Case Study: Bone Graft Delivery Device

The Challenge

A Minnesota medical company wanted an inexpensive, disposable, and simple method to mix up a bone chip and cement matrix. The bone graft mixture needed to be free of gas bubbles and easy to dispense. No tools could be used and just hand tightening strength could be employed to make the device work. The device needed to be made of bio-compatible plastic and molded in volume. Current competitor products require an expensive vacuum pump to evacuate all gas before the bone and matrix is mixed together.

By using a permeable membrane, Pongratz was able to create a cost-effective disposable bone graft injector at a greatly reduced cost.

This works well, but is cumbersome and not every facility has the correct vacuum pump available. A self-contained kit approach would give the product a competitive edge in the market.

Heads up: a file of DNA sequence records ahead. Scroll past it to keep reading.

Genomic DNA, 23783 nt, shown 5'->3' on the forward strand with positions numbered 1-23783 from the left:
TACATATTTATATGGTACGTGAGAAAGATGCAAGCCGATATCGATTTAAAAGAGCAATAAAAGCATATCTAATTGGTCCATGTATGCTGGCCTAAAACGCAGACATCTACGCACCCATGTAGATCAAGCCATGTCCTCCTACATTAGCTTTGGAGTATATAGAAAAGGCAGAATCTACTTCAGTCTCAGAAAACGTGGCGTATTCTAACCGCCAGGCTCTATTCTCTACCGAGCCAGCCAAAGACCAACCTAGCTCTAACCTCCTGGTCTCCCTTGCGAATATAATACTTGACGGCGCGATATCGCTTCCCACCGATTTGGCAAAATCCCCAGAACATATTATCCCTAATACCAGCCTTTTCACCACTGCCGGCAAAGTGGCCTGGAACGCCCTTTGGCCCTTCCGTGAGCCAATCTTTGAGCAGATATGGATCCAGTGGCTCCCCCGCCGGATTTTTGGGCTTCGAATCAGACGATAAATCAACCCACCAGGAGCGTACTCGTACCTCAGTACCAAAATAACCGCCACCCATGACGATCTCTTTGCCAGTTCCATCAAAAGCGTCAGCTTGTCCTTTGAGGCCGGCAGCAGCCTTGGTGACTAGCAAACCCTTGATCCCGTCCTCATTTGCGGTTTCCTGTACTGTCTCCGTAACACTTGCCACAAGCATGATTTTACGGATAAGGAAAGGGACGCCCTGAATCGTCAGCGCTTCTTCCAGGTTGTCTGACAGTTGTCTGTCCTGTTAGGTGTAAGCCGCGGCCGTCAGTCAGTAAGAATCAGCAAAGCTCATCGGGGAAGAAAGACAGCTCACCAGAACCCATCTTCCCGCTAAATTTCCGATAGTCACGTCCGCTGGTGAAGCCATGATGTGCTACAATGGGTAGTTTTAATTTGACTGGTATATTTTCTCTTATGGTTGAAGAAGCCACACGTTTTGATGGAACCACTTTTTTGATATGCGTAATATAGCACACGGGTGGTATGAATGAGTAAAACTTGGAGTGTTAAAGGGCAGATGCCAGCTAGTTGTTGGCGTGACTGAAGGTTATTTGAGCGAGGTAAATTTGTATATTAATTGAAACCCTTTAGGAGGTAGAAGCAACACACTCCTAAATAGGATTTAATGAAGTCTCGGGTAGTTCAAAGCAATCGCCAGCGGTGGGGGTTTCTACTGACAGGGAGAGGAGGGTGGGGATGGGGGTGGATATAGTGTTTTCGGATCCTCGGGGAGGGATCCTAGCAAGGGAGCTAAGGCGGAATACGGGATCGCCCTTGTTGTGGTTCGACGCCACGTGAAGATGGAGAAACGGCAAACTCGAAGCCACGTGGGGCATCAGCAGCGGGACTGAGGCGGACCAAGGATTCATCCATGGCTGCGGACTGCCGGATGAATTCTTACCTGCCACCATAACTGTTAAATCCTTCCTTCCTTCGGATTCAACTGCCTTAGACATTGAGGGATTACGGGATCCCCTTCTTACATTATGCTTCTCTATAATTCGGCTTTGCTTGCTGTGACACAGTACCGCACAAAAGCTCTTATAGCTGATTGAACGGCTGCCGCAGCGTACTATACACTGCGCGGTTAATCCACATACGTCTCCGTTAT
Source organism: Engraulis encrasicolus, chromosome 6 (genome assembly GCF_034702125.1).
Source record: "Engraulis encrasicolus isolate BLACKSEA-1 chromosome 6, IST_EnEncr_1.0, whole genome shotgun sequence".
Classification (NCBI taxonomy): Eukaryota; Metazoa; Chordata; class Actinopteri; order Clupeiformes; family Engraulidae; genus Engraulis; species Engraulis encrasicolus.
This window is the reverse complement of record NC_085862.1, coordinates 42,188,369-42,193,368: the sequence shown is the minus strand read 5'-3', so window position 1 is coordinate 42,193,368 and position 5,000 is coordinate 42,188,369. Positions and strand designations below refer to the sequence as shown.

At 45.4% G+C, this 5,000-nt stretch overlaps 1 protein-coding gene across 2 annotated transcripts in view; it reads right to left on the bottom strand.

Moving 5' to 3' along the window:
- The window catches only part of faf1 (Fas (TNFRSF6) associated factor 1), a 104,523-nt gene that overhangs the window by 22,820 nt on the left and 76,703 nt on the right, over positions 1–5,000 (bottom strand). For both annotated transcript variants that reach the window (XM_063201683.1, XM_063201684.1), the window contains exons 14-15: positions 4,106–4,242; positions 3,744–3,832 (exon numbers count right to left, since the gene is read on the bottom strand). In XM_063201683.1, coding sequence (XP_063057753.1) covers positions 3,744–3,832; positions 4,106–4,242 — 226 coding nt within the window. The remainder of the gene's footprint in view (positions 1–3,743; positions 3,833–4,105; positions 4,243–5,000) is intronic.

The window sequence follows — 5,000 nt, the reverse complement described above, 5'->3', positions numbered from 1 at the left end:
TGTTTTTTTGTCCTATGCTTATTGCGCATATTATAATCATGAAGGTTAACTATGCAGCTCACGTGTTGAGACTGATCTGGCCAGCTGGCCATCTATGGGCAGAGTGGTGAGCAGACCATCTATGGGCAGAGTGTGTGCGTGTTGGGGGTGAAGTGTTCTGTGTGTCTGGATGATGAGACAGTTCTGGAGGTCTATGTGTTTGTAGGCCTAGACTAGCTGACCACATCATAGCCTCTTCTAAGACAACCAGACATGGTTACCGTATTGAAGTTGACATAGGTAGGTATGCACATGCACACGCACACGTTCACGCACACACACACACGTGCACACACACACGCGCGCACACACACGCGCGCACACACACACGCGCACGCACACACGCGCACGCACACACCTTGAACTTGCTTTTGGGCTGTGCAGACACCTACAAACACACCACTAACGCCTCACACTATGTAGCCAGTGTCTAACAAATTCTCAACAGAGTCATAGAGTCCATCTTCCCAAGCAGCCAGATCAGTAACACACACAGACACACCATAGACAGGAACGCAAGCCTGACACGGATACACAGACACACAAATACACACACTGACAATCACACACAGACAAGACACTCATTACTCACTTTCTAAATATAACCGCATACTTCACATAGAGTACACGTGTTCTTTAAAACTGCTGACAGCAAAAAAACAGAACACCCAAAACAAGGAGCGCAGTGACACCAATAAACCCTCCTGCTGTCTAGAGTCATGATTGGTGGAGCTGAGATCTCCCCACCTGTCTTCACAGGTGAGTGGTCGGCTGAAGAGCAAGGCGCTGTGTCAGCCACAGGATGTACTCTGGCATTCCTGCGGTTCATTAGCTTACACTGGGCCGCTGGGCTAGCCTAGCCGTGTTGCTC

The Solution

Pongratz Engineering developed a method that allowed gas to escape from around the bone chips but not let any of the liquid cement leak out. The method employed a gas permeable membrane to let gas escape but not any liquid. Once liquid touched the membrane it would “wet out” and become a liquid tight seal. The gas permeable membrane is located in the front face of the plunger, enabling gas inside the syringe body to escape as the liquid cement is injected from the front. Once the liquid cement fills up the syringe, the bone log is ready for use. The front cap can then be unscrewed and the plunger depressed to push out the bone graft material. Pongratz Engineering developed the method of using the gas permeable membrane technique for this device. PTFE membranes have been used before as a gas vent seal but never used in this manner. Pongratz Engineering designed all the plastic parts and managed the tooling quote and build. The product was submitted and received FDA 510K approval.